Project  Nim

The Loft Cinema Tucson, AZ


Dr. Andy Barss

Associate Professor of Linguistics, University of Arizona


Dr. Christopher Maloney

Professor and Head of the Philosophy Department, University of Arizona


Dr. Stacy Tecot

Primatologist; Assistant Professor, University of Arizona School of Anthropology

Project Nim— Relationships Between Humans and Animals

A panel discussion about the moral implications of the relationships between humans and animals and the ethical issues raised by Project Nim.

The Loft Cinema Tucson, AZ

Film Synopsis

Project Nim tells the story of a chimpanzee taken from its mother at birth and raised like a human child by a family in a brownstone in the Upper West Side during the 1970s.

Nim is a chimpanzee who, in the 1970s, became the focus of a landmark experiment that aimed to show that an ape could learn to communicate with language if raised and nurtured like a human child. Following Nim's journey through human society, and the enduring impact he makes on the people he meets along the way, Project Nim is an unflinching and unsentimental biography of an animal whom researchers and scientists tried to make human.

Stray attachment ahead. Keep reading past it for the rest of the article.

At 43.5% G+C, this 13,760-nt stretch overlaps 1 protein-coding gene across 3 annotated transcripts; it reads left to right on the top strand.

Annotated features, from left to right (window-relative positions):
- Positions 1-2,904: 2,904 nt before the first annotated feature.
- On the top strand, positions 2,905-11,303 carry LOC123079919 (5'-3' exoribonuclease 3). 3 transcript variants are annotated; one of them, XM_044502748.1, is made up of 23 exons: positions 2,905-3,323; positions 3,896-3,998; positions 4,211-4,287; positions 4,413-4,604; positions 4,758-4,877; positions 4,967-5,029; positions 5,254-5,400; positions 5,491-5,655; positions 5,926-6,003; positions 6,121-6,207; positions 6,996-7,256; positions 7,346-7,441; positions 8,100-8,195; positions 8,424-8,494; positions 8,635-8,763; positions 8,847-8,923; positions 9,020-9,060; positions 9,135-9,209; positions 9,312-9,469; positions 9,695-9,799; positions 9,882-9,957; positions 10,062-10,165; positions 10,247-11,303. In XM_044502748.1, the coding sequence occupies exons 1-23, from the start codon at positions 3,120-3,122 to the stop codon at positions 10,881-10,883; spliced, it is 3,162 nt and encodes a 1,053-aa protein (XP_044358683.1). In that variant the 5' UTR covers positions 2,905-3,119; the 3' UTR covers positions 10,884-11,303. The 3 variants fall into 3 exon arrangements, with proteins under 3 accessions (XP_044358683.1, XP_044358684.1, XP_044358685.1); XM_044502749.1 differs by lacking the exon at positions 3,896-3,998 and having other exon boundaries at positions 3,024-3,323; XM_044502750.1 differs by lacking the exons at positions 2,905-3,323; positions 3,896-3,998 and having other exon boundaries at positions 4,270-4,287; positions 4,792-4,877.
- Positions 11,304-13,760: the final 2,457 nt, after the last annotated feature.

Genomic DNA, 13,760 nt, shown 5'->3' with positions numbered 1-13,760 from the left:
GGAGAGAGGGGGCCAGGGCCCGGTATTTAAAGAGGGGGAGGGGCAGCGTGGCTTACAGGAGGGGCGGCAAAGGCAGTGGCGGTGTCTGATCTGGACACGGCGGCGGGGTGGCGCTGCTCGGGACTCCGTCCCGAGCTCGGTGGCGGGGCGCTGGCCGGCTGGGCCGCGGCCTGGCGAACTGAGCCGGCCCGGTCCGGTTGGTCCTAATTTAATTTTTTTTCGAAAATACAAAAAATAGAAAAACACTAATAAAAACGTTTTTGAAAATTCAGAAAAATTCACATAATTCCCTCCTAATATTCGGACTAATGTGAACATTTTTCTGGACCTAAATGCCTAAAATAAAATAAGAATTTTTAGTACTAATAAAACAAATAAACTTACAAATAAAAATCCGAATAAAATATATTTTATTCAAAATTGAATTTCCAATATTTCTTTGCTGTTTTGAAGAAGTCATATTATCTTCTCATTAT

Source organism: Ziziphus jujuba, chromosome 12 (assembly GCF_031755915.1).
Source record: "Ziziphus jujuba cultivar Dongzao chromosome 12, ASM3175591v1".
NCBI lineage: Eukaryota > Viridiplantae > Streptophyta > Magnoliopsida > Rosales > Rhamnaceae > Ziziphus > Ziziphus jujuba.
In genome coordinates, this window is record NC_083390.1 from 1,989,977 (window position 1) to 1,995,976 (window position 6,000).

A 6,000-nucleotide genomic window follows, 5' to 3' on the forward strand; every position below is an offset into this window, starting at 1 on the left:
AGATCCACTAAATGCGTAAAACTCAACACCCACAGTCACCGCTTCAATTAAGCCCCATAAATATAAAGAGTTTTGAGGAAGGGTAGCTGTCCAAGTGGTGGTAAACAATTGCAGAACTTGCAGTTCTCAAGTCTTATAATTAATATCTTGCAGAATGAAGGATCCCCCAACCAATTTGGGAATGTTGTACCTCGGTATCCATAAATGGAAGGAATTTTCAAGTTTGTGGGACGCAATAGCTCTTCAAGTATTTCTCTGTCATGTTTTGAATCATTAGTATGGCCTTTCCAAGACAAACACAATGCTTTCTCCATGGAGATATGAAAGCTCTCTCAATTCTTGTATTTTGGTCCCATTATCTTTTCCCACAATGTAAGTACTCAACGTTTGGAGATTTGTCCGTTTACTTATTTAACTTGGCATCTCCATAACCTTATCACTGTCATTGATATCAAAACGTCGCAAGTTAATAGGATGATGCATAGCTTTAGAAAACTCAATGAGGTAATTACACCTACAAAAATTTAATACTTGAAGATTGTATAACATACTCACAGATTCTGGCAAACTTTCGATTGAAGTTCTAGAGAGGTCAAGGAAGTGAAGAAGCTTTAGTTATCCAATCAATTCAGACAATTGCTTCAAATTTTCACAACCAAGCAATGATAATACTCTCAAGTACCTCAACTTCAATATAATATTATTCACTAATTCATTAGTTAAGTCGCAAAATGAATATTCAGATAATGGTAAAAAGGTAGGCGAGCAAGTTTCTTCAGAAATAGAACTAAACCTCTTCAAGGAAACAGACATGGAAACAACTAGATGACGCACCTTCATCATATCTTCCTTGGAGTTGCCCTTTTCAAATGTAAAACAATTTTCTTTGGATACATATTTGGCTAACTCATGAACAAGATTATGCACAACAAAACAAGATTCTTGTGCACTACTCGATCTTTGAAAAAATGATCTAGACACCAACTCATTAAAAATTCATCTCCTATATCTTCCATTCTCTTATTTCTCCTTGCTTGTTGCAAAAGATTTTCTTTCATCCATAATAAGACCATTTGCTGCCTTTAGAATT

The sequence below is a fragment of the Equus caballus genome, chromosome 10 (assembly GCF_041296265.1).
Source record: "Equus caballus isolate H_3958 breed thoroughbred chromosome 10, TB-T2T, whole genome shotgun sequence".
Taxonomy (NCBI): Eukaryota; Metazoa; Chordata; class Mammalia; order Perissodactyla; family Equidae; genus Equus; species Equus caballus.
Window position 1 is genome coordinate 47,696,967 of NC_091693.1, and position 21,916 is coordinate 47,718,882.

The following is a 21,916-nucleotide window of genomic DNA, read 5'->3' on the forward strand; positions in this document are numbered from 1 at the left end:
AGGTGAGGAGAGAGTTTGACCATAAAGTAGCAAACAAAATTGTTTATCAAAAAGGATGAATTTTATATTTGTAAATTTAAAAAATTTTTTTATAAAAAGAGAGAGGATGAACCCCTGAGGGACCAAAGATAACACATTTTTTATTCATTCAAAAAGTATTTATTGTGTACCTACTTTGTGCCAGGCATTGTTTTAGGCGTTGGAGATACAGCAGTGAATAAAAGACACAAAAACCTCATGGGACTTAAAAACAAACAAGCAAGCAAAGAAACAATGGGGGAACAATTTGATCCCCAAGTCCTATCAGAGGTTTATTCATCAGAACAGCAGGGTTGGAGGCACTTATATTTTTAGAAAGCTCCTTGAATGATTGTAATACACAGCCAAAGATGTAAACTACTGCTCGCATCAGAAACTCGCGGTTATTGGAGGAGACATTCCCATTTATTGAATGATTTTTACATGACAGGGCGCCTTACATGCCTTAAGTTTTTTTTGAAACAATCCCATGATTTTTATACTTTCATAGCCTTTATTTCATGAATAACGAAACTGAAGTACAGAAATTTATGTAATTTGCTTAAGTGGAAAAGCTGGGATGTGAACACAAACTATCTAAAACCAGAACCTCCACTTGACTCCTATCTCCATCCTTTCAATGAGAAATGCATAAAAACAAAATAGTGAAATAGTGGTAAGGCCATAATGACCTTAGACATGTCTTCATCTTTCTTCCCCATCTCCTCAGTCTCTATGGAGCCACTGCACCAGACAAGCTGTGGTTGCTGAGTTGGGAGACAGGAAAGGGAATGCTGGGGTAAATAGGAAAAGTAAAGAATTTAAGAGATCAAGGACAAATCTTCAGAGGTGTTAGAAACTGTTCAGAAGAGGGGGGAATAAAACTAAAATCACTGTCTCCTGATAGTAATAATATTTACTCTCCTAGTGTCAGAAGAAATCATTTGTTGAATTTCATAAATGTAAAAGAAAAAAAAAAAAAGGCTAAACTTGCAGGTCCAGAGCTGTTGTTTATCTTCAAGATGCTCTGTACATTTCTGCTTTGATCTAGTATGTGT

About the Speaker

Dr. Andy Barss is an associate professor at the University of Arizona, where he has taught since receiving his PhD from MIT in 1986. He research is in linguistics, cognitive science, and several closely connected areas of syntactic theory. 

Dr. Christopher Maloney
is the head of the Department of Philosophy at the University of Arizona and a member of the cognitive science program, as well as a former fellow of the National Endowment for the Humanities. Dr. Maloney’s interests and specialties are in the philosophy of the mind, which intersects with the cognitive sciences.

Dr. Stacey Tecot
is an assistant professor at the University of Arizona School of Anthropology, where she focuses her research on non-human primates. One of her main interests is looking at the effects of habitat and environmental change on primate stress levels, reproduction, and behavior. In 1994, she worked with Washoe, the first ape to learn sign language.